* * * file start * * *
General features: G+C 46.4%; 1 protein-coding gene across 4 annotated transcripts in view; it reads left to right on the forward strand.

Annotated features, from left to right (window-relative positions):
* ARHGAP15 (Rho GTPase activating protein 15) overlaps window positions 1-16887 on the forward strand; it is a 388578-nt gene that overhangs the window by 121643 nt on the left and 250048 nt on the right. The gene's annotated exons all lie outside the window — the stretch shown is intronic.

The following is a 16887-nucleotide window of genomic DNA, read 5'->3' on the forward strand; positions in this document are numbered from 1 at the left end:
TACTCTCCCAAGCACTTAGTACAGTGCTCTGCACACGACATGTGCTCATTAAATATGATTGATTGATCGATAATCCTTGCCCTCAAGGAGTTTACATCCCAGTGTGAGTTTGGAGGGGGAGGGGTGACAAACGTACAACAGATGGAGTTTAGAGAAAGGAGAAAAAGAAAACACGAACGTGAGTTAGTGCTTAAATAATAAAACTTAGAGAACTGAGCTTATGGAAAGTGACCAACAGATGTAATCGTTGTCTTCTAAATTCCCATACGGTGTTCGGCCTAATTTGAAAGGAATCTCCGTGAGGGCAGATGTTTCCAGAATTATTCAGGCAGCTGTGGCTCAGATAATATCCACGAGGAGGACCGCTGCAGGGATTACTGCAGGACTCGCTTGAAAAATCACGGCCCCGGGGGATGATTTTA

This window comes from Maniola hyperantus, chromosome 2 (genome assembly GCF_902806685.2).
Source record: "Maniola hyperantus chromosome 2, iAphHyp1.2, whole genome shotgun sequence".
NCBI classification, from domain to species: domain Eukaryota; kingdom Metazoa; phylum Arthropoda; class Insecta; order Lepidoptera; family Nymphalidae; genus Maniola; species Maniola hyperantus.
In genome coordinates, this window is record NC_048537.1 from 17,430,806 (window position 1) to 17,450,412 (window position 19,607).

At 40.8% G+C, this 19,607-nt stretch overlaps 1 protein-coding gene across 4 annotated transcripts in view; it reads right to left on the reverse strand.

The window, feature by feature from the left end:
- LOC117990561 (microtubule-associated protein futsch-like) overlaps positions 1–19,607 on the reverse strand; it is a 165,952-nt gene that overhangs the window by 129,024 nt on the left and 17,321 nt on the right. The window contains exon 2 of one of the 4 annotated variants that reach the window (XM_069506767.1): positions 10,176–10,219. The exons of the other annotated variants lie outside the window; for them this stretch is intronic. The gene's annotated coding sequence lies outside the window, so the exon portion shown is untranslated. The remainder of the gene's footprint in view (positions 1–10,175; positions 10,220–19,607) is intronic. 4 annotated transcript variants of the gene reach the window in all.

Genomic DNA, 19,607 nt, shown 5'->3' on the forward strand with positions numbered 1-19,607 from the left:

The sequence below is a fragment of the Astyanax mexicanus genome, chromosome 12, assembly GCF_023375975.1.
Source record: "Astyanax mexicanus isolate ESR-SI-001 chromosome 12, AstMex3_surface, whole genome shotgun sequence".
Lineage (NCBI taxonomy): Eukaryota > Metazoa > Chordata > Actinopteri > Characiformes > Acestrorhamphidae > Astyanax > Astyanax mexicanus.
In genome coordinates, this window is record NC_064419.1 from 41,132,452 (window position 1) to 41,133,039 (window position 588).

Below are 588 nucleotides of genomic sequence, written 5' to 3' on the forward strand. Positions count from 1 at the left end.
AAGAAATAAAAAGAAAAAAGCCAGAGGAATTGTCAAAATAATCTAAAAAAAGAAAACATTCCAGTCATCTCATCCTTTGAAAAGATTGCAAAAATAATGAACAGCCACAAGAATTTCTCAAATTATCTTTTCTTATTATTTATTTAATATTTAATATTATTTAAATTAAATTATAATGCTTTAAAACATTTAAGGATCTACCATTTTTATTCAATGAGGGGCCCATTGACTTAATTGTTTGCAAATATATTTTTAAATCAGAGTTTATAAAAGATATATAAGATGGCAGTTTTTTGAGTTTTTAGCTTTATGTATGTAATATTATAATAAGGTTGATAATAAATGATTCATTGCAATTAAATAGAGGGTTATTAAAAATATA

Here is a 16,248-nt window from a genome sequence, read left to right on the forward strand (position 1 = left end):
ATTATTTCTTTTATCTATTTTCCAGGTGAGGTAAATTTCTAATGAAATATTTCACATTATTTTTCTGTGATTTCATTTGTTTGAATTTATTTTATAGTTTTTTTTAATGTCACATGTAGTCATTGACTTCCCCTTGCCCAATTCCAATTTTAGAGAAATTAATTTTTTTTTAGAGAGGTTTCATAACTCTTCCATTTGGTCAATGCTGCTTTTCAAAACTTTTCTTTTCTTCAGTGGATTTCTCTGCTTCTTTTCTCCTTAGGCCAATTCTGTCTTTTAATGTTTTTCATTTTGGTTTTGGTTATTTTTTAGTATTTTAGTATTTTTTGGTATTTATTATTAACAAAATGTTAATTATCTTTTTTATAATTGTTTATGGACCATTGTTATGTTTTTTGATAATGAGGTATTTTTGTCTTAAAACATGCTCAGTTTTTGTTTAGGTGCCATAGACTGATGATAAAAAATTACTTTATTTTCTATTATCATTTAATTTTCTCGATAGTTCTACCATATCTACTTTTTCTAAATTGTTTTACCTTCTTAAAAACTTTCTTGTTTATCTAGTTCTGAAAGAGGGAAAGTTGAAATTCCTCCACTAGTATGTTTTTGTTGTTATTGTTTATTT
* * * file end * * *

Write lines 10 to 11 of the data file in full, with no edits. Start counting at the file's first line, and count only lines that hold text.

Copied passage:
At 40.8% G+C, this 19,607-nt stretch overlaps 1 protein-coding gene across 4 annotated transcripts in view; it reads right to left on the reverse strand.

The window, feature by feature from the left end: